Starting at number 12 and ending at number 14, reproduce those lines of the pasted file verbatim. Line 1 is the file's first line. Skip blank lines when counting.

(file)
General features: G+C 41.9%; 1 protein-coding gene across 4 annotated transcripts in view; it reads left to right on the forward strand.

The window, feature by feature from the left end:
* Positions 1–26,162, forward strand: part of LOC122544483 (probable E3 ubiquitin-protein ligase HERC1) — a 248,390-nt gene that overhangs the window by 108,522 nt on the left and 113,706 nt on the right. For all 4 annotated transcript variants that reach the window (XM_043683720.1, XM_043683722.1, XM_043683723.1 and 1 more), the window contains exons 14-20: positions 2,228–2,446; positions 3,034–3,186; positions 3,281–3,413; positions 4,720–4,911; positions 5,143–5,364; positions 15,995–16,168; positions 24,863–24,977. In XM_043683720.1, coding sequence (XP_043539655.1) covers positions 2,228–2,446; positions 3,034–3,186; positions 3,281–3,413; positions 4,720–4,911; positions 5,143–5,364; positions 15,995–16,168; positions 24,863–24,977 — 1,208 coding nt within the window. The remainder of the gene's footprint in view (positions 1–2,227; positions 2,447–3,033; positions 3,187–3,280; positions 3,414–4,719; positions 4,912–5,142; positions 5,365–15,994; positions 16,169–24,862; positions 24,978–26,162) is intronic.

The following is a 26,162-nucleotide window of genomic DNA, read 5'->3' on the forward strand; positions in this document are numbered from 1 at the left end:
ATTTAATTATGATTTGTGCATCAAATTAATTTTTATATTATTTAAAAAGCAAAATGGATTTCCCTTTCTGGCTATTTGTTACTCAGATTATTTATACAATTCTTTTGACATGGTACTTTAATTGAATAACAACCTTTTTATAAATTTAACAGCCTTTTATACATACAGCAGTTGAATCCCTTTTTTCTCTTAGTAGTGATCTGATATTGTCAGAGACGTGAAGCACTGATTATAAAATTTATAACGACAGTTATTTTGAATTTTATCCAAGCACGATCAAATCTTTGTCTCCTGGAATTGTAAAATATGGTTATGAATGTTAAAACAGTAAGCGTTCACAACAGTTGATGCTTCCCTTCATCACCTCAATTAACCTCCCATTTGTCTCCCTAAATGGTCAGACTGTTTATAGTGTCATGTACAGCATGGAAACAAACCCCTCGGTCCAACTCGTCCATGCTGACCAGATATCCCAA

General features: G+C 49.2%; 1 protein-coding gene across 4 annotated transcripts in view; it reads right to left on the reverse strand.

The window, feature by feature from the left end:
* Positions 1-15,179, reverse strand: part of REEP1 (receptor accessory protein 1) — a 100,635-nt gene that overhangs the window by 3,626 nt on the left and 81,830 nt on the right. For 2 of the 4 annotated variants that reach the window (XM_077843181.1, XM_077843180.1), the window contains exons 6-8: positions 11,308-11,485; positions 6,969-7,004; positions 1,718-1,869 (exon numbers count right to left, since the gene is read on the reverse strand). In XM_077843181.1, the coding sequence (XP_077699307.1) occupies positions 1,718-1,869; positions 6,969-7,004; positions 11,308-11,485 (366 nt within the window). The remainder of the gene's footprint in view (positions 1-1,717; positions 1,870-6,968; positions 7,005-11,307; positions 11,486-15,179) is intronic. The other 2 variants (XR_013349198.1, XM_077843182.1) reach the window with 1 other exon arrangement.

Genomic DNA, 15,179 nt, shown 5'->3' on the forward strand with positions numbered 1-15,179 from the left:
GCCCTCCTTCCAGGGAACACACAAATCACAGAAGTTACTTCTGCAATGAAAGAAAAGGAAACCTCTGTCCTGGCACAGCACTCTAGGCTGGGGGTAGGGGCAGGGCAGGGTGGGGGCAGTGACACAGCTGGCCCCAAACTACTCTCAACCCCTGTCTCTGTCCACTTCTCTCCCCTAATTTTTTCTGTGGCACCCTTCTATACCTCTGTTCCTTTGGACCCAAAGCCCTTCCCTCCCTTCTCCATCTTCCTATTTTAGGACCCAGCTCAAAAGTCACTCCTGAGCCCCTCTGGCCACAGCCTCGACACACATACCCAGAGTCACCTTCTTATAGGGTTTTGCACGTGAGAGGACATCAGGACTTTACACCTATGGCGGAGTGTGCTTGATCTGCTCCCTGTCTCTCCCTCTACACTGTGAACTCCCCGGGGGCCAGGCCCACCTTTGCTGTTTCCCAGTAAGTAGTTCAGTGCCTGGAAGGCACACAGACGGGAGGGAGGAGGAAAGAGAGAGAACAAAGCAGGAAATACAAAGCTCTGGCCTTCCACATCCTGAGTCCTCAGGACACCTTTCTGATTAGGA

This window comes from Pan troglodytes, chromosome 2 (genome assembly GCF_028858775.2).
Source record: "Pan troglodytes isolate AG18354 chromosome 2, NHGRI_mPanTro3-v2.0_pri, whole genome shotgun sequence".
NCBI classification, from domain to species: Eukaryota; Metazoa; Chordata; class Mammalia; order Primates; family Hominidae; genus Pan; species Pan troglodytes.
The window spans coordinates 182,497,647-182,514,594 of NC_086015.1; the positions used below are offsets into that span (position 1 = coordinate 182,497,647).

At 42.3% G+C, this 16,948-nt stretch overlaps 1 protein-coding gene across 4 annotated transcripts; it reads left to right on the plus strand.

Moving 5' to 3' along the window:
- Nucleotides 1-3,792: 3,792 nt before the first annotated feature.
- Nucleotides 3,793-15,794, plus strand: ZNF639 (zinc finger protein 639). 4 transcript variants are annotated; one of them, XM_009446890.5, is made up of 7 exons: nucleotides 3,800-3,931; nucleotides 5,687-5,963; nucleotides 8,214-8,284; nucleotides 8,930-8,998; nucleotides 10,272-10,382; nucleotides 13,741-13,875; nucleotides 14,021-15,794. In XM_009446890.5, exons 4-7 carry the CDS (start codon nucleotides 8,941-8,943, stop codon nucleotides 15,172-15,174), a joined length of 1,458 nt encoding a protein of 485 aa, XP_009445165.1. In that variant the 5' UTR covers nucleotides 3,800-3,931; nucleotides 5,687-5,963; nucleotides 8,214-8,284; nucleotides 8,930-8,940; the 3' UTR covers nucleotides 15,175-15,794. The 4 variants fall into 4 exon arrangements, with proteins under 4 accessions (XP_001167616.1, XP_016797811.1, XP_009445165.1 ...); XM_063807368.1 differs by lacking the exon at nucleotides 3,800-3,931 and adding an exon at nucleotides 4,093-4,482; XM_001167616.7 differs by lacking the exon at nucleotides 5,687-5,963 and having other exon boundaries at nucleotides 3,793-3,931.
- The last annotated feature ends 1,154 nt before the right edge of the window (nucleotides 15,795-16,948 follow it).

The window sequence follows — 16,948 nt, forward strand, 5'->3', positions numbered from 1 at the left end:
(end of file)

Source record: "Pan troglodytes isolate AG18354 chromosome 2, NHGRI_mPanTro3-v2.0_pri, whole genome shotgun sequence".
NCBI classification, from domain to species: Eukaryota; Metazoa; Chordata; class Mammalia; order Primates; family Hominidae; genus Pan; species Pan troglodytes.
The window spans coordinates 182,497,647-182,514,594 of NC_086015.1; the positions used below are offsets into that span (position 1 = coordinate 182,497,647).